Truth Tracker: Obama political ad on Romney tax plan uses response from Denver presidential debate

Claims "misleading" based on information at hand

DENVER -  

 

 

Leading up to the November election, 7NEWS and TheDenverChannel.com will check the accuracy of political ads.


"Truth Tracker," is based on the following scale:

 

  • True
  • Mostly True
  • Mostly False
  • False
  • Misleading
  • Opinion

 

 

AD (Romney at Presidential Debate): "I'm not in favor of a $5 trillion tax cut. That's not my plan."

 

AD (NBC Reporter Andrea Mitchell): "The non-partisan tax policy center concluded that Mitt Romney's tax plan would cost $4.8 trillion over 10 years."

 

TRUTH TRACKER: The statistic from Andrea Mitchell is MOSTLY TRUE but it's MISLEADING because it's based on incomplete data.

 

Four times during the first Presidential Debate in Denver, President Obama mentioned that Romney had an economic plan with a $5 trillion tax cut. Four times, Romney fought against that assertion.

 

According to Romney's campaign website, his tax plan includes:

 

  • Make permanent, across-the-board 20 percent cut in marginal rates
  • Maintain current tax rates on interest, dividends, and capital gains
  • Eliminate taxes for taxpayers with AGI below $200,000 on interest, dividends, and capital gains
  • Eliminate the Death Tax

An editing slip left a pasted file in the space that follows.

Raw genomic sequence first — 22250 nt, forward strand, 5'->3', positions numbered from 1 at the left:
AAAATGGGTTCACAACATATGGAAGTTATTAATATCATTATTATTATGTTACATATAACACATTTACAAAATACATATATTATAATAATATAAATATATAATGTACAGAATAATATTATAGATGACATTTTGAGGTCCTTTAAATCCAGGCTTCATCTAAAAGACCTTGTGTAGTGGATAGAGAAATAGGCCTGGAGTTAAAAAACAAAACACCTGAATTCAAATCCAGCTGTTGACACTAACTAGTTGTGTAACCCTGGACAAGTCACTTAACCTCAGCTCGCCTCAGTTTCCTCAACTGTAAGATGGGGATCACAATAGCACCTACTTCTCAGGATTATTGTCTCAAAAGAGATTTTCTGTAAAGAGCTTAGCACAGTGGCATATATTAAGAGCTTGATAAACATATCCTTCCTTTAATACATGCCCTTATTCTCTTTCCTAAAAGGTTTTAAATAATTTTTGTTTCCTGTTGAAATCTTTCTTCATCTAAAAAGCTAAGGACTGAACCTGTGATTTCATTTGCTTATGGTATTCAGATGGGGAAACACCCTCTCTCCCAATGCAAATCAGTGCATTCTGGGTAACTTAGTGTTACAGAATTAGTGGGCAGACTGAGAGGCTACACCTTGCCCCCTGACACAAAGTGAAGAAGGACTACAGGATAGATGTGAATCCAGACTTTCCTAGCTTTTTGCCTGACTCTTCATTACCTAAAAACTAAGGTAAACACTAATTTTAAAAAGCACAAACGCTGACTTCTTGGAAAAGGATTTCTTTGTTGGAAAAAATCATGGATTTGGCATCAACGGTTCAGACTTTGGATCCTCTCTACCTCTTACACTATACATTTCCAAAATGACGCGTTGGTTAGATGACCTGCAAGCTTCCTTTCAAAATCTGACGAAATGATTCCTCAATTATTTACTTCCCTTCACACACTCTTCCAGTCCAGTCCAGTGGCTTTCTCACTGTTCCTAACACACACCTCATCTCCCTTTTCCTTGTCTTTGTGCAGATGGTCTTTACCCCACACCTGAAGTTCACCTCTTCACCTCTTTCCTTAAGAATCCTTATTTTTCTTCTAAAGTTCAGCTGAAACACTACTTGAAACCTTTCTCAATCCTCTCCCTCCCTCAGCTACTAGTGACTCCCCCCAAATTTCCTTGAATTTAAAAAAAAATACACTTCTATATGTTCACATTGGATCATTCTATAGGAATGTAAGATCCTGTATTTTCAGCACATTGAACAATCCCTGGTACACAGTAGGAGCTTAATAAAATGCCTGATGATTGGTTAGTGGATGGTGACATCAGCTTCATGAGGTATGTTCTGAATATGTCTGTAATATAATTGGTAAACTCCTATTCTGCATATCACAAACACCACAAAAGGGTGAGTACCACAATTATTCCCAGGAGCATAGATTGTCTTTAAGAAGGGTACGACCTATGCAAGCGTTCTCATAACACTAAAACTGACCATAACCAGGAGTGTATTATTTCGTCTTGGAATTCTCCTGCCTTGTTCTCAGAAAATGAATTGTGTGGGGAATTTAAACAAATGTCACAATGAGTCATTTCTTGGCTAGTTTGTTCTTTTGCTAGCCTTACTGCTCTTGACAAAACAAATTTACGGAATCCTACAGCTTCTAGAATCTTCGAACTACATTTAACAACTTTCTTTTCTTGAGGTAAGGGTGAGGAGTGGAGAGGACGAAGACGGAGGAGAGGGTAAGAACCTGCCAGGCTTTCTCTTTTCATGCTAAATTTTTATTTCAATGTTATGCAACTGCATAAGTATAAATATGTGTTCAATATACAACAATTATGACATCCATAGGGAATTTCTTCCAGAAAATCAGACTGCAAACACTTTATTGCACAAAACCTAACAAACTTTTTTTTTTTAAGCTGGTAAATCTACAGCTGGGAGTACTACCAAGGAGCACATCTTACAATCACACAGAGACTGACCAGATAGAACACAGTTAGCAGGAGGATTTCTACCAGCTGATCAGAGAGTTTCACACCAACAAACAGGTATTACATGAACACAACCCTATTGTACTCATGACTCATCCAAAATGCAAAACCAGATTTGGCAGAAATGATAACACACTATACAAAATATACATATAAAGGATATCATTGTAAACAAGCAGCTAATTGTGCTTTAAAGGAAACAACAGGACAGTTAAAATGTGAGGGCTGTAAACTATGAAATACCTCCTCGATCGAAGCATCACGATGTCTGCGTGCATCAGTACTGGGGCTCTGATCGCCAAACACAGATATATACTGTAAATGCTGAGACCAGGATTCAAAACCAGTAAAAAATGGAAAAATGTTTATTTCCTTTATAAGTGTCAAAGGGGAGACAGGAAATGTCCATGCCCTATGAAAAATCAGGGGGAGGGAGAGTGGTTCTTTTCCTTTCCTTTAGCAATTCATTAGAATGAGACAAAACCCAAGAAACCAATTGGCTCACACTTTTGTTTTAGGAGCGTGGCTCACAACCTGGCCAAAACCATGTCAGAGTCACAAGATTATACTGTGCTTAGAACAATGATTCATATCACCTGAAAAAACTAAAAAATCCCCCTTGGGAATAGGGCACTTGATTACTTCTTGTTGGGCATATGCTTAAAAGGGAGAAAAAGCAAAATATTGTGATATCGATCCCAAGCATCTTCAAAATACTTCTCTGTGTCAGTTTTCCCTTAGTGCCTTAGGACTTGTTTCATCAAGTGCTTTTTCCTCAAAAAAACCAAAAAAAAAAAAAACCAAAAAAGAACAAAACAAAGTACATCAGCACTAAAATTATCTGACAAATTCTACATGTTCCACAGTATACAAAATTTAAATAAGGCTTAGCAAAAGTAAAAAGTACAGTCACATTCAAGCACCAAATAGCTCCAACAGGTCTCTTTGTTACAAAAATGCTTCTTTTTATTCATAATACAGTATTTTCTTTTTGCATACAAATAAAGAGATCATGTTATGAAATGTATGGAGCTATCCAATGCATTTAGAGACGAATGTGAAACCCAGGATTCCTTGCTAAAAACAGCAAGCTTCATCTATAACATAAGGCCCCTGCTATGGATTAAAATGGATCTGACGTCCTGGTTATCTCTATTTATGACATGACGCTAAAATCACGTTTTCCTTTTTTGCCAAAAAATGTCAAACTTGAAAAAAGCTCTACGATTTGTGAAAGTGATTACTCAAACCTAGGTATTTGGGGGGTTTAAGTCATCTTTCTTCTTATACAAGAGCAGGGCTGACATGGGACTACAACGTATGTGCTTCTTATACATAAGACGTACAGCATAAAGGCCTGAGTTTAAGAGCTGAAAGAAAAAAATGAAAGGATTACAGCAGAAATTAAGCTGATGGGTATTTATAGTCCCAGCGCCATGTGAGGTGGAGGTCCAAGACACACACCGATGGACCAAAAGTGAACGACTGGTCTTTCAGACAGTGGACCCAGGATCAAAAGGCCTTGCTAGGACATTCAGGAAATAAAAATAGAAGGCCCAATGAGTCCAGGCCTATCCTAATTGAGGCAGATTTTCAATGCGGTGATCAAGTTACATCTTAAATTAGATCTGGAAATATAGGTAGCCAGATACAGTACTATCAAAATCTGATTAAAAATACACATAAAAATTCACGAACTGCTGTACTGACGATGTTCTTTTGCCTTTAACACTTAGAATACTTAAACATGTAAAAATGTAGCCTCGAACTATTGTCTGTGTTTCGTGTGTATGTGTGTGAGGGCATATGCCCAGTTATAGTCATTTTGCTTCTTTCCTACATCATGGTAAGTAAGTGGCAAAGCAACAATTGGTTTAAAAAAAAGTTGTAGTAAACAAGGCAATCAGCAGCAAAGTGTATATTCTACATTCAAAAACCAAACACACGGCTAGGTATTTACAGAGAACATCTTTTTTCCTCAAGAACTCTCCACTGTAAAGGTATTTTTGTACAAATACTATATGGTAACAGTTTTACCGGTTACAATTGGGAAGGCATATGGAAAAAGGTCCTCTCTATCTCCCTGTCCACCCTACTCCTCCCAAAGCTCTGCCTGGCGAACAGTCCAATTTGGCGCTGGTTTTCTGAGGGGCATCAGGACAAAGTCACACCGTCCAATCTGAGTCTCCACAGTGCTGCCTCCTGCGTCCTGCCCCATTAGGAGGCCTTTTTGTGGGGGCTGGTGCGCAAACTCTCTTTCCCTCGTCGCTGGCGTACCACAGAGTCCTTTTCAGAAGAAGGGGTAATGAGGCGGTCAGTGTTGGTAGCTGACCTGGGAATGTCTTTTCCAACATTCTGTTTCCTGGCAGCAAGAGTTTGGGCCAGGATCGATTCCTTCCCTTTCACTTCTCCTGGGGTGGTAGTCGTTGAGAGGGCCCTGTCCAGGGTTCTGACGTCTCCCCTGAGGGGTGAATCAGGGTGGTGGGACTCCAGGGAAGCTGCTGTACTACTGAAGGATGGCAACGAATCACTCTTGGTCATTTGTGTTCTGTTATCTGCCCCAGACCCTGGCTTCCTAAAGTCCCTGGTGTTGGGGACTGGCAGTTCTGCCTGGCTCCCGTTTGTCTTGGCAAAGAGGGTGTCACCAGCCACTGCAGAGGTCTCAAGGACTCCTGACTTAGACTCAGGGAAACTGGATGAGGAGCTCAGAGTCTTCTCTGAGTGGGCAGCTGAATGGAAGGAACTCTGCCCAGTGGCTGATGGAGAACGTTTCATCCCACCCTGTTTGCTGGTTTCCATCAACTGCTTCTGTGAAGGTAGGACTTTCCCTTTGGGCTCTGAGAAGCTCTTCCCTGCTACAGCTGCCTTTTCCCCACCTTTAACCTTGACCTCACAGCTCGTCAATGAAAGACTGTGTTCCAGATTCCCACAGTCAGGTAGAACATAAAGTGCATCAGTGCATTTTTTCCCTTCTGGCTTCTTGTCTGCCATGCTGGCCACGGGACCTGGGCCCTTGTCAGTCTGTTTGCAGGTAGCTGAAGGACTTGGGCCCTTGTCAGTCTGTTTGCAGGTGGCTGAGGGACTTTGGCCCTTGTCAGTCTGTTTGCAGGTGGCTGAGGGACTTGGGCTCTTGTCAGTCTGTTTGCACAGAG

• Repeal the Alternative Minimum Tax (AMT)

 

Using that information as a baseline, the non-partisan Tax Policy Center, calculated what those types of cuts would mean for government revenue.

 

The report from August 1, 2012 determined that by the year 2015, when those tax changes would be in full effect, government revenue would be reduced $456 billion. When multiplied over 10 years, that equals $4.5 trillion. (*The report originally determined $480 billion per year, to get to the $4.8 trillion referenced by Andrea Mitchell in the ad, it has since been revised).

 

The Tax Policy Center is only able to estimate half of the equation. Romney has said he plans to eliminate tax exemptions and deductions which would offset the revenue loss, but he has yet to give specifics on what or how.

 

AD: "Why won't Mitt Romney level with us about his tax plan which gives the wealthy huge new tax breaks? Because according to experts, he'd have to raise taxes on the middle class or increase the deficit to pay for it."

 

TRUTH TRACKER: MISLEADING

 

Without specific information from the Romney tax plan, the Tax Policy Center made assumptions and estimated how much revenue would increase with the elimination of certain deductions and exemptions.

 

It also extrapolated what that would mean for different tax brackets.

 

It determined that households making more than $200,000 would see an increase in after-tax income. It determined that households making less than $200,000 would see a decrease in after-tax income.

 

Since Romney has not offered any specifics on what tax deductions and exemptions would be eliminated, any data from the Tax Policy Center is simply a "best guess."

 

While it's possible this claim could eventually be determined TRUE or FALSE, it's MISLEADING until we get more specifics from Romney and can accurately calculate the math.

 

 

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